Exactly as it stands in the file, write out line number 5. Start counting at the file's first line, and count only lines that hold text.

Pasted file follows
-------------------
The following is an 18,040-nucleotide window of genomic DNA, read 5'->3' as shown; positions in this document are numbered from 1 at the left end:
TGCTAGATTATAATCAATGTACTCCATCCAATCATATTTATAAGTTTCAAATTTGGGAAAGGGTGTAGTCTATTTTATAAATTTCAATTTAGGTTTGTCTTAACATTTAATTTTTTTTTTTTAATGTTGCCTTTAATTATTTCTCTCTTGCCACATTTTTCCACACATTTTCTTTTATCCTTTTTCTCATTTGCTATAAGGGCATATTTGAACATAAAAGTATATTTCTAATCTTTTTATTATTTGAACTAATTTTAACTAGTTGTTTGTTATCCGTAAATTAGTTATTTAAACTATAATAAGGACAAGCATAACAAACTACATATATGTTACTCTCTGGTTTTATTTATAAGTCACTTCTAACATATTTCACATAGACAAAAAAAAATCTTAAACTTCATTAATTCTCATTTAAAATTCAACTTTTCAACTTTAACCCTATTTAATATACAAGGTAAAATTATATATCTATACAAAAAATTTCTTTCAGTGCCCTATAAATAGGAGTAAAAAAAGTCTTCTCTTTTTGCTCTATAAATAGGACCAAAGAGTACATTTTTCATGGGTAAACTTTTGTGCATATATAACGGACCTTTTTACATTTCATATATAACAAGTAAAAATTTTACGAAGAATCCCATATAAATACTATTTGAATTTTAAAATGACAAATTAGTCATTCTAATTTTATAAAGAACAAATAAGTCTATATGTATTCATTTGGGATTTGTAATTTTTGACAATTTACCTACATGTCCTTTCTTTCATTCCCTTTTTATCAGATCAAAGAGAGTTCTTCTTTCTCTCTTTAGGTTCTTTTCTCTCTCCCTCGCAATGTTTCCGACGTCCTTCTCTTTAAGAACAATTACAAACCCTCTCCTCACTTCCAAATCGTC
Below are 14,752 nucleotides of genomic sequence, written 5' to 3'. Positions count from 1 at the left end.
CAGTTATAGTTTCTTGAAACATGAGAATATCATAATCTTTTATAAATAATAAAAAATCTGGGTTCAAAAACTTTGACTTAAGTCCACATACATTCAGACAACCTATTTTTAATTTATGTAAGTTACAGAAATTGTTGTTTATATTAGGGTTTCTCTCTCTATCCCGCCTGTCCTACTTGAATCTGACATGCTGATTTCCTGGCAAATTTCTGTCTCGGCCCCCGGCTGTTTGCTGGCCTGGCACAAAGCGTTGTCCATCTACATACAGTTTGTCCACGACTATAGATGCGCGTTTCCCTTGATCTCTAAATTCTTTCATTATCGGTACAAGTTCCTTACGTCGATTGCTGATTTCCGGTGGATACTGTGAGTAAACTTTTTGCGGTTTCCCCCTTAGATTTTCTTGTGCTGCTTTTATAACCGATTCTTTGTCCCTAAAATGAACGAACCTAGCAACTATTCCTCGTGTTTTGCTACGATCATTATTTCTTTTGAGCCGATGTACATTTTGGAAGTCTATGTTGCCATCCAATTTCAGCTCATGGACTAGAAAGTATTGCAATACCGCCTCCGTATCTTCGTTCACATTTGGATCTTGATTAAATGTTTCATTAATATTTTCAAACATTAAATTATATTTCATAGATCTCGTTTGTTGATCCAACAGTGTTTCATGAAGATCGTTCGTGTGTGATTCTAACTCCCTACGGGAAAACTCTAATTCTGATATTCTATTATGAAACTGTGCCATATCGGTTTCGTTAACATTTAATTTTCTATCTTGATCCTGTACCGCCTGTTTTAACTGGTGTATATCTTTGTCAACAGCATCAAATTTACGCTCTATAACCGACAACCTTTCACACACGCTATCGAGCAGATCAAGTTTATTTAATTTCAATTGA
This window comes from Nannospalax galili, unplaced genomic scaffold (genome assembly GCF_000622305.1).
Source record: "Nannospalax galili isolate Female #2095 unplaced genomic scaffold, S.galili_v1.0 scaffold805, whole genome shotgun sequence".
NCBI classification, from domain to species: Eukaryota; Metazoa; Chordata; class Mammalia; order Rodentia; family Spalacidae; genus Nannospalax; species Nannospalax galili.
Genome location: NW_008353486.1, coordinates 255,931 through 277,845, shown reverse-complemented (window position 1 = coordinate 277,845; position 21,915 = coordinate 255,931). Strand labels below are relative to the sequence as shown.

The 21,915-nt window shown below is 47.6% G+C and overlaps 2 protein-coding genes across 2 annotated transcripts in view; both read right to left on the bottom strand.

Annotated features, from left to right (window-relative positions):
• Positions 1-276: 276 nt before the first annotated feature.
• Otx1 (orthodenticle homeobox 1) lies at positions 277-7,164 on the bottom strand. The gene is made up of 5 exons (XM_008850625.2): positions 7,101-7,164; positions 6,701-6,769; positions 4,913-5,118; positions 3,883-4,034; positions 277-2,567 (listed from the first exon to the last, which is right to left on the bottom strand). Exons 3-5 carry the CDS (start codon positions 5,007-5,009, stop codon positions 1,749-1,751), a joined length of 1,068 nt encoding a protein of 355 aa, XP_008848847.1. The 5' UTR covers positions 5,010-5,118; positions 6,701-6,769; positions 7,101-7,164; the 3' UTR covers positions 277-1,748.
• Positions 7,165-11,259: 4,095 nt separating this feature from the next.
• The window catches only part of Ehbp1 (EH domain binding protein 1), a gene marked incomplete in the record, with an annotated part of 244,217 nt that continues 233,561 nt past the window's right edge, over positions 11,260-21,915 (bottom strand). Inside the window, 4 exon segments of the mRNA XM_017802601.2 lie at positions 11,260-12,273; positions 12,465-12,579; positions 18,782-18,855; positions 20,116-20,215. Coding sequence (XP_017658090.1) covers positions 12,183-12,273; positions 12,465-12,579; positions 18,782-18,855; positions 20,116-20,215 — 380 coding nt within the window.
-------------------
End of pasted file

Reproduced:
This window comes from Nannospalax galili, unplaced genomic scaffold (genome assembly GCF_000622305.1).